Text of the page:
The fixed focal length 30mm f/2.0 pancake lens allows the camera to keep its slim profile—making it compact enough to actually fit into a small purse or bag—and it provides the widest aperture of the three. This lens proved to be incredibly fast and allowed for nice subject isolation, which makes for beautiful images but isn’t right for every type of shooting situation. If your photographic style only requires one focal length, then this lens makes sense, but if not you may find yourself missing the versatility that a zoom lens offers, or needing one as a backup for your system. The telephoto 50-200mm made the otherwise conveniently lightweight camera gain some significant heft, but it performed quite well outdoors in bright natural light (and not so well in low-light).

The NX10 can handle sensitivities of up to ISO 3200, with marked noise really only becoming apparent at ISO 1600. Check out the image gallery below for ISO comparison shots.

50-200mm f/4.0-5.6 lens zoomed all the way out and in
click the thumbnails to see full-size images

18-55mm f/3.5-5.6 lens: ISO 100/200/400/800/1600/3200
click the thumbnails to see full-size images

30mm f/2.0 lens lens: ISO 100/200/400/800/1600/3200
click the thumbnails to see full-size images

NX10 or D-SLR?

Aside from the mirrorless aspect of the Samsung NX10, which technologically speaking differentiates it from a digital SLR, the major difference to the photographer is the size and weight. With the pancake lens, the NX10 is much slimmer than any D-SLR you will get your hands on right now, and is noticeably lighter. With the kit 18-55mm lens, the camera looks and feels more like a smaller D-SLR, but the slim body reinforces the size and weight difference still. Used with the 50-200mm, the camera gains significant weight, but again, the body will never be as heavy or thick as that of a D-SLR. And since the NX10’s APS-C size CMOS sensor is on par with that of a D-SLR, the possibility to shoot large, low-noise images makes the NX10 all the more alluring to someone shopping for a more serious digital camera than a compact point-and-shoot. I was very impressed with the image quality and UI of this system and am excited by the possibilities that it offers.

Samsung NX10

  • MSRP:
  • $699.99
  • Size/Weight:
  • 4.23″W × 3.43″H × 1.57″D; 0.77 lbs.
  • Image Sensor:
  • 14.6-megapixels, APS-C size CMOS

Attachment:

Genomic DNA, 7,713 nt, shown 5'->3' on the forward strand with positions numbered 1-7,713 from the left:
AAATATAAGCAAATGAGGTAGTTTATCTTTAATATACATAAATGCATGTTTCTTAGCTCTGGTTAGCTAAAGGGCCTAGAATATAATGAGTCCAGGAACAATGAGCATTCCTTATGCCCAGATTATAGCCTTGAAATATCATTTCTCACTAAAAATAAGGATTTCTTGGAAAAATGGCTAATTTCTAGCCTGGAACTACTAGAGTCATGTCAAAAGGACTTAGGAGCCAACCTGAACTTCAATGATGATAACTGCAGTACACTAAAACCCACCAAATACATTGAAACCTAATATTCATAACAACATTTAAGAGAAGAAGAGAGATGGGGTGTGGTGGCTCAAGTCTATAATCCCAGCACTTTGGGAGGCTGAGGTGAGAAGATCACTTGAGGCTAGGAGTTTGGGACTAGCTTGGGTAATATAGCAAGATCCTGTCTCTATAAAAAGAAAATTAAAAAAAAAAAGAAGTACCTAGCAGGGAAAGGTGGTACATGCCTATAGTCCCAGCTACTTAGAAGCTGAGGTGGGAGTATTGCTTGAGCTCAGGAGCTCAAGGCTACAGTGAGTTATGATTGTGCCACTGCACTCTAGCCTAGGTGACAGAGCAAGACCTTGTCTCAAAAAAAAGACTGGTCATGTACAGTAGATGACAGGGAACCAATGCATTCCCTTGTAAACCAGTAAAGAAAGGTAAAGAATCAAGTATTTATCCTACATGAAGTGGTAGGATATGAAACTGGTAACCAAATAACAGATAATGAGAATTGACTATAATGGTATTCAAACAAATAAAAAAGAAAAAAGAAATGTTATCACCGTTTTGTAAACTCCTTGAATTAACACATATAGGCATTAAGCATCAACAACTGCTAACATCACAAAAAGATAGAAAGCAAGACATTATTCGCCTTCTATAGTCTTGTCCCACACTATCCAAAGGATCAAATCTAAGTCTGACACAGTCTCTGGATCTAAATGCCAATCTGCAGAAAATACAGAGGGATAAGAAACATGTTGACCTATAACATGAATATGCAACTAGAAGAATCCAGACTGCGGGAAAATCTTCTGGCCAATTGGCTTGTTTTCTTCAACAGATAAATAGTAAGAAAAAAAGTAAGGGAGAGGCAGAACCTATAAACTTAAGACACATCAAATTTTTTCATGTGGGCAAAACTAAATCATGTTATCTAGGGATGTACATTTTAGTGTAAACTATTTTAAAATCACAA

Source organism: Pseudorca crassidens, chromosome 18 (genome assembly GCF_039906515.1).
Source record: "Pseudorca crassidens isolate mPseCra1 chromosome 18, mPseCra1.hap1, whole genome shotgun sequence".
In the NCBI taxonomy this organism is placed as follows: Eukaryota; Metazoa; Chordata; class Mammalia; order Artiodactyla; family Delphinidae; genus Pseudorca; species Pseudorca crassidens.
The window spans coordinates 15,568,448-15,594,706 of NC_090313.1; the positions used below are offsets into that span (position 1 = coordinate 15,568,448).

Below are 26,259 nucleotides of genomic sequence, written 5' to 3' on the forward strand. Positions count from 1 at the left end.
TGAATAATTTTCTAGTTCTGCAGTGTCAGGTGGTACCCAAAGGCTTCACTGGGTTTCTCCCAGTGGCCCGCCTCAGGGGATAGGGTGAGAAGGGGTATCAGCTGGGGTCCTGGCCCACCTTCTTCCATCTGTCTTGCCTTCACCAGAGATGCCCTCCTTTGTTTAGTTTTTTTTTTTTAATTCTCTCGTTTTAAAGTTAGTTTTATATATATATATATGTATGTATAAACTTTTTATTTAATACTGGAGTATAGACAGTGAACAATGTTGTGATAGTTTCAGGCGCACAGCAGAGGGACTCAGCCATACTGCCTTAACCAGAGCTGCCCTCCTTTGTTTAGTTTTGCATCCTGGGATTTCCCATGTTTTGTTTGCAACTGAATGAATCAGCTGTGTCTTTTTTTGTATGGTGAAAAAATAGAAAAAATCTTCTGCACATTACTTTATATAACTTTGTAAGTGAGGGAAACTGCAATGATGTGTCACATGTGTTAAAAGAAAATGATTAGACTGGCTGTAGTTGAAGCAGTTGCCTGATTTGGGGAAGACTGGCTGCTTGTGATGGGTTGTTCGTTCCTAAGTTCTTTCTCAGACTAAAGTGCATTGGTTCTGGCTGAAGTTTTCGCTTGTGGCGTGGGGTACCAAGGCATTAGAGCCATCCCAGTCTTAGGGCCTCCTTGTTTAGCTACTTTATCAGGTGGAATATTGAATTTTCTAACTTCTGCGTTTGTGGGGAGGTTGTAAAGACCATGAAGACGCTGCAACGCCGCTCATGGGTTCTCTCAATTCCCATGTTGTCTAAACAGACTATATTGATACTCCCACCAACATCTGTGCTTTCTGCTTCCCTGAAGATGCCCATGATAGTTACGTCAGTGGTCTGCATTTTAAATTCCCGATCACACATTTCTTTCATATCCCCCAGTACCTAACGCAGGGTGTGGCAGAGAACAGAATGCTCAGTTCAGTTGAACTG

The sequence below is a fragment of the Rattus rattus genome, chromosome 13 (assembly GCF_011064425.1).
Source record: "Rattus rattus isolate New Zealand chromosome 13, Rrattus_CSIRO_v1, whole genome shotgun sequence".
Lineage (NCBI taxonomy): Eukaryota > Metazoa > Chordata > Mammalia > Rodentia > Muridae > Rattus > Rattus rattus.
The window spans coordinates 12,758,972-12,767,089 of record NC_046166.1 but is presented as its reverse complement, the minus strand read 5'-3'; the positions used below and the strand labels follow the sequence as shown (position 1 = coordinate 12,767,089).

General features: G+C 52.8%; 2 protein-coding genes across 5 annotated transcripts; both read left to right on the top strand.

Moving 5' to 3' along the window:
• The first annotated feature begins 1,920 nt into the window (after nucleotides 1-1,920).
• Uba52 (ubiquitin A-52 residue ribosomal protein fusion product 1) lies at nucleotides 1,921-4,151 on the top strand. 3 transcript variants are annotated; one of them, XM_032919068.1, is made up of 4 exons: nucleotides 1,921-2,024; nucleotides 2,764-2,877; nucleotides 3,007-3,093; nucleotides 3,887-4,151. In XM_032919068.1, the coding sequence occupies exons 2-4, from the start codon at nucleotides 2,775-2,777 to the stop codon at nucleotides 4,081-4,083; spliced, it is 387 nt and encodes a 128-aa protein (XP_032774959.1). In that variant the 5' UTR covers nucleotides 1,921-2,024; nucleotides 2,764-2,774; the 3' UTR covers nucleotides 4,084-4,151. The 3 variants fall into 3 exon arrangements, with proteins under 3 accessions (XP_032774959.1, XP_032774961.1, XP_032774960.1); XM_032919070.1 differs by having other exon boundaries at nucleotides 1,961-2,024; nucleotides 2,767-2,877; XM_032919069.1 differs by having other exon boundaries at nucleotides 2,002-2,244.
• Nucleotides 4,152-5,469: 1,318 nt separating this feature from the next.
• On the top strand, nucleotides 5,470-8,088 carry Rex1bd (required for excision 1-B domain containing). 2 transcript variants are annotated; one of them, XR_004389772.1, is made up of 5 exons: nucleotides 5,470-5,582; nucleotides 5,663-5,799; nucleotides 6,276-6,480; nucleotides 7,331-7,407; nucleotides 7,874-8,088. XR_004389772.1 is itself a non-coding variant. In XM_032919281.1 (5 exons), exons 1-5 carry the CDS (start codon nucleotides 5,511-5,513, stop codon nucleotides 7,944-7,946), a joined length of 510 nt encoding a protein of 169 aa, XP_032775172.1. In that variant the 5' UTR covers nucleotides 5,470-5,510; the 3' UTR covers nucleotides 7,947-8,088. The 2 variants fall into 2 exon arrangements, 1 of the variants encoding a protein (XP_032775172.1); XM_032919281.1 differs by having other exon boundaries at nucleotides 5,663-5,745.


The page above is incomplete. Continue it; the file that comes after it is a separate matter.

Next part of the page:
• Still Recording Format:
  • RAW (SRW), JPEG (EXIF 2.21), DCF, DPOF 1.1,
    PictBridge 1.0
  • Memory:
  • SD/SDHC Memory Card
  • Display:
  • 3-inch AMOLED scrren; 100% field-of-view viewfinder
  • Video Recording Mode:
  • 1280×720, 640×480, 320×340 (30fps)
  • ISO Equivalent:
  • Auto/100/200/400/800/1600/3200
  • Power Source:
  • Rechargeable battery : BP1310 (1300mAh)
  • Contact:

4 Responses to “Interchangeable Lens Camera: Samsung NX10 Review”

  1. [...] Interchangeable Lens Camera: Samsung NX10 Review | Digital … Filed under: Uncategorized, photograph Comment (0) Article tags: confused-with, considered-less, [...]

  2. Yaniv Loran says:

    Hi – I have a number of pre-digital PENTAX SLR zoom lenses. Can these be used with digital SLR cameras? And is so, can they be used with any brand of d-SLR or are they limited to PENTAX d-SLR cameras.

    I’m looking for a good value d-SLR (I like shooting from a view finder – I do not like shooting from a screen). I’m an amateur who’s photos are largely limited to vacation pics and shots of the kids (school shows, hockey arenas, etc).

    In the perfect world, the camera I would buy would last me years and would get more use once the kids move out and my wife and I find ourselves with more time on our hands.

    No urgency – I’ve done without for years.

    Cheers and thank you.

    Yaniv Loran
    Montreal, Quebec, Canada

  3. Annrak says:

    Thank you for the post, i appreciated reading through it. I do not agree with it all however it was a nice publish.

  4. army mos says:

    Interesting article , I’m going to spend more time reading about this topic